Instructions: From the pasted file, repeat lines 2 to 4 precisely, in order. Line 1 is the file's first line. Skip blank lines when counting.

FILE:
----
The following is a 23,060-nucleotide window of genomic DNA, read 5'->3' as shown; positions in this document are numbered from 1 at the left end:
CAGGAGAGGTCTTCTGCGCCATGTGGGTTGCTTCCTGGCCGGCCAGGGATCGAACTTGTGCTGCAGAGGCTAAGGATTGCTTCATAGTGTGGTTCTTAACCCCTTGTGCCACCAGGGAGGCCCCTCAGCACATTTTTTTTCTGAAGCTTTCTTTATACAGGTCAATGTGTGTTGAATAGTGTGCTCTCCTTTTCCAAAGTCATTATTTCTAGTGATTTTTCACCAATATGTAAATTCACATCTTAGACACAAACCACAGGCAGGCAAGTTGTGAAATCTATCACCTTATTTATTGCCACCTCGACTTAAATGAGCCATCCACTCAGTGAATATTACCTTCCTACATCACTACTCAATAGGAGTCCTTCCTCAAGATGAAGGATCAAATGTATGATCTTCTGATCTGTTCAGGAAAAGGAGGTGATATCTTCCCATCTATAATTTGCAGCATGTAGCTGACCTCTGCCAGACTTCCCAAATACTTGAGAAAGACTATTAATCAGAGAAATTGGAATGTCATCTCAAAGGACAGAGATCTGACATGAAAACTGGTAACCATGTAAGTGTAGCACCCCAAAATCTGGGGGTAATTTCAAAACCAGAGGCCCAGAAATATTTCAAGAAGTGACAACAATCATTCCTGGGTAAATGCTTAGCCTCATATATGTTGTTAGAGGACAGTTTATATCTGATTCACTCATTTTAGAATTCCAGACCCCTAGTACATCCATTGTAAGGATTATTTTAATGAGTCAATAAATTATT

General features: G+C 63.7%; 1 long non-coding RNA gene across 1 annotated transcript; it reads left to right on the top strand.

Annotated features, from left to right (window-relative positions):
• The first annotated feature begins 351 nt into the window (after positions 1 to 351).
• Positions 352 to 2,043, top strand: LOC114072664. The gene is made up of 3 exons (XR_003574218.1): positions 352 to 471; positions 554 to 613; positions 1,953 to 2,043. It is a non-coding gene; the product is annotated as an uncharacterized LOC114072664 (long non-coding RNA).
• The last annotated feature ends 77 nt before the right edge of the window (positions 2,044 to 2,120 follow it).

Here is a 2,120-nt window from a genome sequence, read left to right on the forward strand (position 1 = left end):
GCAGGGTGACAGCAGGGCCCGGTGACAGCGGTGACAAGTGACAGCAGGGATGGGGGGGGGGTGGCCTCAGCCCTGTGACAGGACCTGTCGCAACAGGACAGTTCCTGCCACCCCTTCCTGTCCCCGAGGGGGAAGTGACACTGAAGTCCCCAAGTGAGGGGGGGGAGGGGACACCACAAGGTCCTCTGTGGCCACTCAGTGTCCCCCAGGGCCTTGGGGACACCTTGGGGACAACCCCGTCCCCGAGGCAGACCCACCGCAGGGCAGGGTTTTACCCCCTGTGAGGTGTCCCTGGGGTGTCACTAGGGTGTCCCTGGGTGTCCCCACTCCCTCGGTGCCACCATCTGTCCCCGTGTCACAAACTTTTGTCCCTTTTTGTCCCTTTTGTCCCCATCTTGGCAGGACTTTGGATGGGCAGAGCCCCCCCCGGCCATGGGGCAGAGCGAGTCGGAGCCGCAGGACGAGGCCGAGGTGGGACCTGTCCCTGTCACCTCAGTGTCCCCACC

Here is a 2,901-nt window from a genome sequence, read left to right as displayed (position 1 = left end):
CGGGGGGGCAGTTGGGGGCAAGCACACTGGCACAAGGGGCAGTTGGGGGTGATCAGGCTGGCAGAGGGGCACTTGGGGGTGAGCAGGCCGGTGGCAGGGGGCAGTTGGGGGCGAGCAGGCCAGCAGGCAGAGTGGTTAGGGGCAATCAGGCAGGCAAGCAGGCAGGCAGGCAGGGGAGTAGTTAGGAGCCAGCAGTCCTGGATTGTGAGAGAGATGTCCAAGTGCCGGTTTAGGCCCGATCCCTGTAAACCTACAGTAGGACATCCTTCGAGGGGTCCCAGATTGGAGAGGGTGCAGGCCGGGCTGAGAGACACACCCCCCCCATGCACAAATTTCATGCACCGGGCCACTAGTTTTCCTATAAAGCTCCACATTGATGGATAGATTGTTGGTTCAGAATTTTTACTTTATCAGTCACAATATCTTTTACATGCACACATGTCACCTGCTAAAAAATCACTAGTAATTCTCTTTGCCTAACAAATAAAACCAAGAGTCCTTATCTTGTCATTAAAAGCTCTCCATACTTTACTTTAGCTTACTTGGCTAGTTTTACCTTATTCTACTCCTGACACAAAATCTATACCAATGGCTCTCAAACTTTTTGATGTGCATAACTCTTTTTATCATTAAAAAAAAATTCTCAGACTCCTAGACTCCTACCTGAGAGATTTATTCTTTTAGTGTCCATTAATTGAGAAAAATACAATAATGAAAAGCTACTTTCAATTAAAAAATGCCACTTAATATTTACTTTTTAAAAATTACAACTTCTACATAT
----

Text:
CAGGAGAGGTCTTCTGCGCCATGTGGGTTGCTTCCTGGCCGGCCAGGGATCGAACTTGTGCTGCAGAGGCTAAGGATTGCTTCATAGTGTGGTTCTTAACCCCTTGTGCCACCAGGGAGGCCCCTCAGCACATTTTTTTTCTGAAGCTTTCTTTATACAGGTCAATGTGTGTTGAATAGTGTGCTCTCCTTTTCCAAAGTCATTATTTCTAGTGATTTTTCACCAATATGTAAATTCACATCTTAGACACAAACCACAGGCAGGCAAGTTGTGAAATCTATCACCTTATTTATTGCCACCTCGACTTAAATGAGCCATCCACTCAGTGAATATTACCTTCCTACATCACTACTCAATAGGAGTCCTTCCTCAAGATGAAGGATCAAATGTATGATCTTCTGATCTGTTCAGGAAAAGGAGGTGATATCTTCCCATCTATAATTTGCAGCATGTAGCTGACCTCTGCCAGACTTCCCAAATACTTGAGAAAGACTATTAATCAGAGAAATTGGAATGTCATCTCAAAGGACAGAGATCTGACATGAAAACTGGTAACCATGTAAGTGTAGCACCCCAAAATCTGGGGGTAATTTCAAAACCAGAGGCCCAGAAATATTTCAAGAAGTGACAACAATCATTCCTGGGTAAATGCTTAGCCTCATATATGTTGTTAGAGGACAGTTTATATCTGATTCACTCATTTTAGAATTCCAGACCCCTAGTACATCCATTGTAAGGATTATTTTAATGAGTCAATAAATTATT

General features: G+C 63.7%; 1 long non-coding RNA gene across 1 annotated transcript; it reads left to right on the top strand.

Annotated features, from left to right (window-relative positions):